Are you registered to vote in November’s election? Here’s why it’s important and here’s what you need to know about registering and voting.
Six weeks from today, on November 4th, Maine voters will elect a Governor, a U.S. Senator, two members of Congress, 35 State Senators, and 151 State Representatives. Every voter will have the opportunity to cast their vote for Governor, U.S. Senator, one member of Congress, one State Senator and one State Representative. Think this election’s not important because you’re not voting for President? Here are some reasons your vote matters this year:
Maine’s Governor establishes policy for all of state government, appoints dozens of high-ranking officials, and writes the state budget. Do you care about funding for things like family planning, schools, child care assistance? Care about who gets TANF and food supplements? Care about toxins in consumer products? Care about how much you’re paying in state income and sales tax, and where that tax money is going? You should care about who will be elected Governor in November.
U.S. Senators vote to approve nominees to the U.S. Supreme Court and other federal courts, and they vote on all federal legislation. Do you care about recent Supreme Court decisions affecting reproductive health care? Care about how the Supreme Court will deal with issues like abortion and marriage equality? Care about federal funding for programs and services that are important to you? Care about U.S. policy around the world? You should care about the U.S. Senate race.
Members of Congress draft and vote on federal legislation. Do you care about the fact that the current Congress has tried to restrict abortion rights over 60 times in the past 2 years? Do you care about whether your employer can decide whether your insurance covers contraceptives? Care about whether federal funding goes to “abstinence only” education programs? Care about the Affordable Care Act? You should care about the Congressional race in your district.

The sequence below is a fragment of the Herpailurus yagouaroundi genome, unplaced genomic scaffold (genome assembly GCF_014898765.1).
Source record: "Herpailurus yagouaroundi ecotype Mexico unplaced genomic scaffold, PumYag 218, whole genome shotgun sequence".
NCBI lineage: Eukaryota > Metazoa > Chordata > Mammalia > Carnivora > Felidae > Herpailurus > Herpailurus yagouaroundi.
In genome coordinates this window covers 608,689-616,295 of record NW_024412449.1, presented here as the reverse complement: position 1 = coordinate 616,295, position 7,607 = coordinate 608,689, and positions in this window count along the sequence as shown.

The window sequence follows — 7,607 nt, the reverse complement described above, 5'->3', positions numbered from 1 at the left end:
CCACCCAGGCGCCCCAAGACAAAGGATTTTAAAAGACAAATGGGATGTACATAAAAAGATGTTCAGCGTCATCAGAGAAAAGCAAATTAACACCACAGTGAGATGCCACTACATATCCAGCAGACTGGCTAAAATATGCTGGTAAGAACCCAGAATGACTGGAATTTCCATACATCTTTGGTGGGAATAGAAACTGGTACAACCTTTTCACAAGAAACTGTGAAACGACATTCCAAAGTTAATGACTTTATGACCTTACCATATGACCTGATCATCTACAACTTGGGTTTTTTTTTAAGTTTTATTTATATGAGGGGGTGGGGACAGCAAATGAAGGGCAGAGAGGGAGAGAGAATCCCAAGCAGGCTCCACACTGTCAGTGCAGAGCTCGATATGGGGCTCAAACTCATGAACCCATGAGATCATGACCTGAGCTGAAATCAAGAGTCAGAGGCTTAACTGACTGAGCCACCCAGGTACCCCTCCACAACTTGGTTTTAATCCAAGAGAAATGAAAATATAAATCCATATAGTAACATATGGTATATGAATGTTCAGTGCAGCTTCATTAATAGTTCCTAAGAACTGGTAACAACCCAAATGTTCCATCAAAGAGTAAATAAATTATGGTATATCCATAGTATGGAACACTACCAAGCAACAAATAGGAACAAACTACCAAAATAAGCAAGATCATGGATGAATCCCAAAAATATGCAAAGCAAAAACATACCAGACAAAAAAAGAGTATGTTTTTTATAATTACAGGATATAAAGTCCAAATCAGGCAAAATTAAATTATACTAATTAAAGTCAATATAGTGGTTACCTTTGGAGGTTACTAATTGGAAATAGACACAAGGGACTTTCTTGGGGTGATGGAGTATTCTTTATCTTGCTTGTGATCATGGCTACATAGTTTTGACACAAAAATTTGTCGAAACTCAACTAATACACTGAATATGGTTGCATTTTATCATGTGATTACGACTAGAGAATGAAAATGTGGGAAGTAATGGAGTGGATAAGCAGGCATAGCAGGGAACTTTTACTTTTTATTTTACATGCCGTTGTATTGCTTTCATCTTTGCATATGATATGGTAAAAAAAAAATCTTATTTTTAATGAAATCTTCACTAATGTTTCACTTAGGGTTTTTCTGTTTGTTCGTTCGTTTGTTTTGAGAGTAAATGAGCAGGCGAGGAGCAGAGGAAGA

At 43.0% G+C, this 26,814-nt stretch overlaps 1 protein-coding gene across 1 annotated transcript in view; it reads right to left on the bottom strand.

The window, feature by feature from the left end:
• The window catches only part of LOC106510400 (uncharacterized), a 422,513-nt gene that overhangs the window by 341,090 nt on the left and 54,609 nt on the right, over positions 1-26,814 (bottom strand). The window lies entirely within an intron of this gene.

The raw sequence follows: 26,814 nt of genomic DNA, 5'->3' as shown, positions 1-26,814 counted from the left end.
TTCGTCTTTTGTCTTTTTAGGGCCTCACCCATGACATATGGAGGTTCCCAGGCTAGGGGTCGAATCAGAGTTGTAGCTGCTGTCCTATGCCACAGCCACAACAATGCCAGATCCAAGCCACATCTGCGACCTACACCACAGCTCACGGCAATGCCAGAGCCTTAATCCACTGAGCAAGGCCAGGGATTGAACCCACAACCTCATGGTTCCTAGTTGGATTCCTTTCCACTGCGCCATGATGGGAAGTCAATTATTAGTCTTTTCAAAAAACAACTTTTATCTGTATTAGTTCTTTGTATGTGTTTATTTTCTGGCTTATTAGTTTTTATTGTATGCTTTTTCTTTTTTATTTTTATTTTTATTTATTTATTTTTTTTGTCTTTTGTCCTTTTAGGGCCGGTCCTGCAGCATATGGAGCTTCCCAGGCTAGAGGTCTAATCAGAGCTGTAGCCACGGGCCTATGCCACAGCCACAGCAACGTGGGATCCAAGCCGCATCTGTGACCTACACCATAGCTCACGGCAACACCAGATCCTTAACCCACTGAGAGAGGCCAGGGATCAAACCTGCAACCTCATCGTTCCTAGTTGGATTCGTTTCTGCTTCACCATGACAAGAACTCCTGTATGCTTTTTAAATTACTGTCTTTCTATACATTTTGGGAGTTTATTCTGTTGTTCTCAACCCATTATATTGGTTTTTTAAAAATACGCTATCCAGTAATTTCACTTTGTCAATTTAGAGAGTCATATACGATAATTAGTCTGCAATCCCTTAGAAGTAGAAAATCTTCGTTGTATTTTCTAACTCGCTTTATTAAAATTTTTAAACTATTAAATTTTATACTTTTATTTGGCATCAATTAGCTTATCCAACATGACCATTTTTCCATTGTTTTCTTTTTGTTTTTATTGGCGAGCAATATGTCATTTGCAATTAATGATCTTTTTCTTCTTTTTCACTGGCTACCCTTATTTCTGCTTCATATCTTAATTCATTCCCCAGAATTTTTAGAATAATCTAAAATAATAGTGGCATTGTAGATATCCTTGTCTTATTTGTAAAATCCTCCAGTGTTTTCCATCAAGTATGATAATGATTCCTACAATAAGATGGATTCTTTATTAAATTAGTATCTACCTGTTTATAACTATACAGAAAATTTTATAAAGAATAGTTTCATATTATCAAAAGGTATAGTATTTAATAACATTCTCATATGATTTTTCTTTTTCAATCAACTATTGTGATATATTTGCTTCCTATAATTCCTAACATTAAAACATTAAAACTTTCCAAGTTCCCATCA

State Senators and Representatives draft and vote on hundreds of pieces of legislation each year. From approving the state budget and tax rates to establishing laws about reproductive rights, gun control, civil rights, environmental protections and economic development, Maine’s legislature controls so many aspects of our lives. Across the country, state legislatures are dealing with an ever-increasing number of proposals to restrict access to abortion and family planning, and Maine is no exception. With multiple bills to restrict reproductive rights in the past two legislative sessions, and expecting more to come in January, you should care about voting for your state senator and your state representative.
Convinced that you need to vote in November’s election? Make sure you’re registered, and your registration is up to date! Here’s what you need to know:
Any U.S. citizen living in Maine who will be 18 by Election Day can register to vote. You can register to vote by filling out a voter registration application. If you’ve moved to a new town, you need to update your registration. You can register in advance at your local town office or by printing a copy of the voter registration application and mailing your completed application to the Secretary of State at 101 State House Station, Augusta, ME 04333.
You can register at your town hall right up until Election Day. If you want to register by mail, your registration must be received by October 14th, three weeks before Election Day. But don’t worry – YOU CAN REGISTER TO VOTE AT THE POLLS ON ELECTION DAY! Just bring your I.D. and some proof of residency – a lease or a utility bill will do!
COMING SOON: You can register to vote at your local Maine Family Planning Health Center! Be on the lookout at your next appointment, or stop by just to complete your voter registration!
We’ll be checking in to the blog regularly in the coming weeks to talk about the election, including topics like:
- How do I learn who’s on the ballot in my community and where they stand on the issues that are important to me?
- I’ve never voted before – what’s it like?
- Referendums? Bond Issues? What else will be decided on Election Day?
- Taking care of voting before Election Day – early voting is easy!
- OK, I’ve voted. How do I make sure my elected officials represent my views?